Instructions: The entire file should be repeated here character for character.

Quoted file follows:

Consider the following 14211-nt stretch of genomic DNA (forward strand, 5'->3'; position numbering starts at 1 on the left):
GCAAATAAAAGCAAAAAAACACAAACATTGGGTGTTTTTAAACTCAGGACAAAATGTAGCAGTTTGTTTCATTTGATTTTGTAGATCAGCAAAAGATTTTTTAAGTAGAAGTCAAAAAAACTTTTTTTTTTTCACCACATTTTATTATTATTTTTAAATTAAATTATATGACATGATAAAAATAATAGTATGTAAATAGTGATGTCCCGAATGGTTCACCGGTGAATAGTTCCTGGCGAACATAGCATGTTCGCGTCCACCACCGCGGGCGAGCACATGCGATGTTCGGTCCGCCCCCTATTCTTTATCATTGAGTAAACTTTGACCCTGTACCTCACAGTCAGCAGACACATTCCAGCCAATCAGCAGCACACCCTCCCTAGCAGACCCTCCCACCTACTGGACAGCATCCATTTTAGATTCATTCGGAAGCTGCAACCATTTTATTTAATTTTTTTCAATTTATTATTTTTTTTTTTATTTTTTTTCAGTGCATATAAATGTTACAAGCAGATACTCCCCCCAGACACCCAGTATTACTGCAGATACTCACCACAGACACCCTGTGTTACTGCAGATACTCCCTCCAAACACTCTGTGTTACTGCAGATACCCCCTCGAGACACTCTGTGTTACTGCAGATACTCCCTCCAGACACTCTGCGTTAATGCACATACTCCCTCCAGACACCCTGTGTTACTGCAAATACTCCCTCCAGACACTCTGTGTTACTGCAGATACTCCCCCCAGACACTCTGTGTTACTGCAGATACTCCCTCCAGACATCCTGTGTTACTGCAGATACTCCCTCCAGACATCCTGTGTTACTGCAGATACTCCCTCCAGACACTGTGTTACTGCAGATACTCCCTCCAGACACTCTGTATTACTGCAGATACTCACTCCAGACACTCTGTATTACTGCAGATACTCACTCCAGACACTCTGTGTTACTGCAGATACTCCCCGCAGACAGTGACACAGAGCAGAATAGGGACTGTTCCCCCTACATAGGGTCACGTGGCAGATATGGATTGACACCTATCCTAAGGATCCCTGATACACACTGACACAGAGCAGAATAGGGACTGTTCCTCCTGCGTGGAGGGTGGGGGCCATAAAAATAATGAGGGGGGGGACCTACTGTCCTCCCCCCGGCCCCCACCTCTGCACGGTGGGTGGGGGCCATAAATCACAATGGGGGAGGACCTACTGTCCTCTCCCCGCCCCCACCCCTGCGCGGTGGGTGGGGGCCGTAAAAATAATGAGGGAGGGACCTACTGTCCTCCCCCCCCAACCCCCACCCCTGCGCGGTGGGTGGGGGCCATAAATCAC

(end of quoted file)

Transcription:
Consider the following 14211-nt stretch of genomic DNA (forward strand, 5'->3'; position numbering starts at 1 on the left):
GCAAATAAAAGCAAAAAAACACAAACATTGGGTGTTTTTAAACTCAGGACAAAATGTAGCAGTTTGTTTCATTTGATTTTGTAGATCAGCAAAAGATTTTTTAAGTAGAAGTCAAAAAAACTTTTTTTTTTTCACCACATTTTATTATTATTTTTAAATTAAATTATATGACATGATAAAAATAATAGTATGTAAATAGTGATGTCCCGAATGGTTCACCGGTGAATAGTTCCTGGCGAACATAGCATGTTCGCGTCCACCACCGCGGGCGAGCACATGCGATGTTCGGTCCGCCCCCTATTCTTTATCATTGAGTAAACTTTGACCCTGTACCTCACAGTCAGCAGACACATTCCAGCCAATCAGCAGCACACCCTCCCTAGCAGACCCTCCCACCTACTGGACAGCATCCATTTTAGATTCATTCGGAAGCTGCAACCATTTTATTTAATTTTTTTCAATTTATTATTTTTTTTTTTATTTTTTTTCAGTGCATATAAATGTTACAAGCAGATACTCCCCCCAGACACCCAGTATTACTGCAGATACTCACCACAGACACCCTGTGTTACTGCAGATACTCCCTCCAAACACTCTGTGTTACTGCAGATACCCCCTCGAGACACTCTGTGTTACTGCAGATACTCCCTCCAGACACTCTGCGTTAATGCACATACTCCCTCCAGACACCCTGTGTTACTGCAAATACTCCCTCCAGACACTCTGTGTTACTGCAGATACTCCCCCCAGACACTCTGTGTTACTGCAGATACTCCCTCCAGACATCCTGTGTTACTGCAGATACTCCCTCCAGACATCCTGTGTTACTGCAGATACTCCCTCCAGACACTGTGTTACTGCAGATACTCCCTCCAGACACTCTGTATTACTGCAGATACTCACTCCAGACACTCTGTATTACTGCAGATACTCACTCCAGACACTCTGTGTTACTGCAGATACTCCCCGCAGACAGTGACACAGAGCAGAATAGGGACTGTTCCCCCTACATAGGGTCACGTGGCAGATATGGATTGACACCTATCCTAAGGATCCCTGATACACACTGACACAGAGCAGAATAGGGACTGTTCCTCCTGCGTGGAGGGTGGGGGCCATAAAAATAATGAGGGGGGGGACCTACTGTCCTCCCCCCGGCCCCCACCTCTGCACGGTGGGTGGGGGCCATAAATCACAATGGGGGAGGACCTACTGTCCTCTCCCCGCCCCCACCCCTGCGCGGTGGGTGGGGGCCGTAAAAATAATGAGGGAGGGACCTACTGTCCTCCCCCCCCAACCCCCACCCCTGCGCGGTGGGTGGGGGCCATAAATCAC